After Ofsted’s thematic review into Prevent found “a worrying number of providers struggling to implement the duty”, Zubeda Limbada and Lynn Davies explain how to spot signs of radicalisation.
The actual wording of the Prevent duty on educational institutions is that they need to have ‘due regard to the need to prevent people from being drawn into terrorism’. For the FE sector this has a number of strands – being careful about visiting speakers, having a risk assessment policy in place, thinking about internet safety. But one of the most difficult areas is the implied need for surveillance of students, to be able to spot the signs that someone is being radicalised.
Mistakes and overreactions over this have been among the reasons the Prevent strategy has been criticised. Is it the job of teachers and lecturers to be policing students? When is it appropriate for colleges to escalate concerns around extremism by referring students to the government’s Channel scheme? Is this what ‘due regard’ means?
In fact it is, under the duty of care that every educator has. Just as there is no one path into violent extremism, there is no one set of signals to indicate risk. From our research with former extremists, we’ve found that it’s always a combination of behaviours, different for each individual.
In our training courses on Prevent, we draw on a useful Behaviour Barometer devised by the Canadian Centre for the Prevention of Radicalisation leading to Violence. This distinguishes between ‘insignificant’, ‘troublesome’, ‘worrisome’ and ‘alarming’ behaviours.
Many behaviours that teachers may wonder about – such as increased arguing, dressing in a particular way, being active on social media or becoming more religious or political – might be typical of any teenager searching for their identity. When it becomes particularly worrisome is if when there is a combination of some of the following:
When a person cuts off ties with friends and family to keep company with a new circle and adopt a whole new lifestyle;
When they start to support violence for a cause;
When they suddenly become uninterested in study or college activities;
When they express hateful views or use derogatory terms towards other individuals or groups, or avoid being with them;
If they are spending time on their computer looking at extremist groups; or
If they are posting pictures of fighters on their Twitter or other accounts.
The problem for educators – who may additionally worry about potential Ofsted consequences as part of the Prevent duty – is that the really alarming signs may not be visible at all. It is at the pre-radicalisation, ‘worrisome’, stage that a teacher can be particularly insightful, especially if they know a student fairly well, and can start to see changes as they occur. Other students may express concerns too and can be consulted.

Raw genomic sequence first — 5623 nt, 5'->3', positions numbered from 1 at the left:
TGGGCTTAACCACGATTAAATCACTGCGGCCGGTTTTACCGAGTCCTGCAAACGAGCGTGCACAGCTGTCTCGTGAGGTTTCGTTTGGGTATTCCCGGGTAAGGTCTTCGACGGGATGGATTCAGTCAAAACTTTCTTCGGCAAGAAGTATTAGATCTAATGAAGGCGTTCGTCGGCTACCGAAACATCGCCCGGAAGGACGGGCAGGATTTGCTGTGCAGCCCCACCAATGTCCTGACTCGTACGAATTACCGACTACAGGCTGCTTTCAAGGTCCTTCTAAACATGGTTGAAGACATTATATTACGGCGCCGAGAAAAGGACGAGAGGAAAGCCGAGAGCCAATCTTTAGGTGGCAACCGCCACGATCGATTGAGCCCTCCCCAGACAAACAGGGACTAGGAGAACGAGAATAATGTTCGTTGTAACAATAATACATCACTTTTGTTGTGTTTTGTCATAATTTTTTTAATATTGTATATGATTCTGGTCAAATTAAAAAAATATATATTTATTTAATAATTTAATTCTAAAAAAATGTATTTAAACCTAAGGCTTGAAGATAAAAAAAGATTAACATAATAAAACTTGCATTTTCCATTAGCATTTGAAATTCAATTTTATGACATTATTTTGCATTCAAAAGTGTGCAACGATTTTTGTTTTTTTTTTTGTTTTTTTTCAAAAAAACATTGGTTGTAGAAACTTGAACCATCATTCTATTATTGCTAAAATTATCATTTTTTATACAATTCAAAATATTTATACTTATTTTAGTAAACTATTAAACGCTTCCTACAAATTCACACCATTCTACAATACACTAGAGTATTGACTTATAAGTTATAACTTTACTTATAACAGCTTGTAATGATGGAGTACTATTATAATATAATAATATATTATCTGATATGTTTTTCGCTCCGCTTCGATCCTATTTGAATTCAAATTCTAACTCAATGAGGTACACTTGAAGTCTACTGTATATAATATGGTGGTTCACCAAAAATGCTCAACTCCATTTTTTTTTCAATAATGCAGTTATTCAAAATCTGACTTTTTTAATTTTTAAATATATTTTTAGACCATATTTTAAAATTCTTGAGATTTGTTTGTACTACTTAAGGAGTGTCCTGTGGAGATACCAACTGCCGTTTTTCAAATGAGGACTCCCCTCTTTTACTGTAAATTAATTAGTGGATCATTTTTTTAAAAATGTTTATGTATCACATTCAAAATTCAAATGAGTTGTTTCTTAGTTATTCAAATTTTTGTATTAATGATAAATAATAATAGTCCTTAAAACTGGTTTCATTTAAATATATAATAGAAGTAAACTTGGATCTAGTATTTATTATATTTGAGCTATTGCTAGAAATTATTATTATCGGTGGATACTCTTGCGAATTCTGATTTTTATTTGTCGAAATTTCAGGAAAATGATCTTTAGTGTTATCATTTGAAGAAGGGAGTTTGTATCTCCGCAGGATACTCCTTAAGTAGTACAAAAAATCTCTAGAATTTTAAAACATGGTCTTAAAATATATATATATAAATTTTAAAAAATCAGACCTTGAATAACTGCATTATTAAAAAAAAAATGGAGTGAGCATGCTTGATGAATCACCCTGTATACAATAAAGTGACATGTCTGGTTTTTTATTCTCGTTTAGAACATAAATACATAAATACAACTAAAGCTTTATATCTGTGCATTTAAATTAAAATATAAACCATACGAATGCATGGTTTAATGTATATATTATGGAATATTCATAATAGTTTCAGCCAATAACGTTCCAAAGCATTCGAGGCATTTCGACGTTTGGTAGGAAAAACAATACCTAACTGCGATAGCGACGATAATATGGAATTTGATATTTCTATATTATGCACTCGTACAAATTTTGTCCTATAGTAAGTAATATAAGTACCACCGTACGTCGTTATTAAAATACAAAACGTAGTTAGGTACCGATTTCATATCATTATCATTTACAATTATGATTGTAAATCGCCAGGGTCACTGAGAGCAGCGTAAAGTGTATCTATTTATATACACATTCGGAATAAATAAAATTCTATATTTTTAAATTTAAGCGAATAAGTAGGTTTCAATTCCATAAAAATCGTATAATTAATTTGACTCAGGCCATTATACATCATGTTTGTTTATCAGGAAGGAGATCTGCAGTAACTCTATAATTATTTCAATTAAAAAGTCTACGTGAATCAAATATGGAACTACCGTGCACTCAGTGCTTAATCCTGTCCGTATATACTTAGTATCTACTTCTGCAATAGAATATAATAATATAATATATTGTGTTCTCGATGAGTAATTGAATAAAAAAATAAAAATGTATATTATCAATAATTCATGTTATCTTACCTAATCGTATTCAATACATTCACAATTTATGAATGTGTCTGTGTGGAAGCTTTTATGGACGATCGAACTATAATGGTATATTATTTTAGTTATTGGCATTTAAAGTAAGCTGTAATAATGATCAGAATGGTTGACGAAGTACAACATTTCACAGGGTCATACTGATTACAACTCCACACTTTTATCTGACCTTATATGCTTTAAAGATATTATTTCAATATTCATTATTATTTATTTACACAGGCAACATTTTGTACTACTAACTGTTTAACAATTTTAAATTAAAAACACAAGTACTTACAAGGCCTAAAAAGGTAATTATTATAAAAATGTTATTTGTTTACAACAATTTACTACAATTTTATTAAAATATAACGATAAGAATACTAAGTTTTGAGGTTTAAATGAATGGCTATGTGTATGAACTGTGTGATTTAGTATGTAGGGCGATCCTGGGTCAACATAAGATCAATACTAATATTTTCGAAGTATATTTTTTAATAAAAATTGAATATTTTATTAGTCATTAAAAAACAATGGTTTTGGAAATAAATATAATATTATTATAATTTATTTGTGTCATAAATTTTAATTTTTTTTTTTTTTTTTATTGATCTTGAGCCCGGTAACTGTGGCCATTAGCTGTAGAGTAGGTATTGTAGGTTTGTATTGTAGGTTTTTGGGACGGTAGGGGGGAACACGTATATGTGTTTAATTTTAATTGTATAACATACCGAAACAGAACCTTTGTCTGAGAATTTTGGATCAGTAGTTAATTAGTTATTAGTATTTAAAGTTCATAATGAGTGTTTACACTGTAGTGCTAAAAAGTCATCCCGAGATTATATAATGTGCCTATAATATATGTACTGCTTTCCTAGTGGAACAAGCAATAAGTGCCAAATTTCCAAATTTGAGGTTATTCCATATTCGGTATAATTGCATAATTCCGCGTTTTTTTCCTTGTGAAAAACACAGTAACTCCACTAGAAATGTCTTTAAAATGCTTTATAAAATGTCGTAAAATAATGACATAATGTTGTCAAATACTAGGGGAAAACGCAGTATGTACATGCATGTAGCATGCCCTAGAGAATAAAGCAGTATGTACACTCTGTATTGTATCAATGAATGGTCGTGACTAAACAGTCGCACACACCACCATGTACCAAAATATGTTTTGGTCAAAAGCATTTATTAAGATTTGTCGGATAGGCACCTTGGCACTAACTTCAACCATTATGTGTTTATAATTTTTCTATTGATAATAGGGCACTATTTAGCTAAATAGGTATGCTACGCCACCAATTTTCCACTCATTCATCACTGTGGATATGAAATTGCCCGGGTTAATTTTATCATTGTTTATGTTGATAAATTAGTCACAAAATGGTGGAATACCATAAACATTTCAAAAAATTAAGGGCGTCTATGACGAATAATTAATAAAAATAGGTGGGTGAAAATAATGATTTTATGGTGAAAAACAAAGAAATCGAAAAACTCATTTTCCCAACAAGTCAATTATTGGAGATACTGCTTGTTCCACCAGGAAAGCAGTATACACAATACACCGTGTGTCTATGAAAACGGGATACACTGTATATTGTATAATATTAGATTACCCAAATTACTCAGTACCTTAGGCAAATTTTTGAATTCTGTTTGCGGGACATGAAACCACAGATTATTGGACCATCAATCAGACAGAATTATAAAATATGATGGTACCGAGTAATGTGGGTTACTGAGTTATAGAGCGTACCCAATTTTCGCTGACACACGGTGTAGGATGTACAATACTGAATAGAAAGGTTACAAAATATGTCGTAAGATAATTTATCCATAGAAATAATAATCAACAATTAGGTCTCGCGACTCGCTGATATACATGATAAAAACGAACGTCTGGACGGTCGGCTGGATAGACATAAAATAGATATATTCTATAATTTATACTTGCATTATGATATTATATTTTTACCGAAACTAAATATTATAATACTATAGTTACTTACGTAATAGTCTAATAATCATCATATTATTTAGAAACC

This observational duty has to be set within college procedures, i.e. that there is a place and system for concerns to be logged and discussed with other people, and for deciding when contacts with parents or authorities should be made. This procedural framework is not just to keep Ofsted happy, but to provide a safety net.
Once a concern is noted and fully discussed, institutions should know about the external mechanisms for referral. Through police or FE Regional Prevent Coordinators (RPCs), a student (or colleague) may be referred to Channel, the government multi-agency scheme.
A local Channel panel will look for three things: engagement, intent, and capability. So if a student simply sounds off or makes extremist or racist remarks, or even sports something as innocuous as a Free Palestine wristband, this is not on its own a reason to think about referral. But some combination of changed behaviours might well be, and it is up to the panel to investigate further. It is important to note that anyone can refer, and parents or relatives do not have to be informed, but that the final participation in the scheme is voluntary.
To come back to the question of whether we can spot radicalisation – the answer is not easily. But FE institutions can take the initiative by ensuring their staff have received good Prevent training. When concerns arise, it is the combination of conversations with colleagues, safeguarding leads, governors or community leaders, together with awareness around internal and external processes that provide the optimum tools for sensitive safeguarding.
Co-authored by Lynn Davies, Emeritus Professor of International Education, University of Birmingham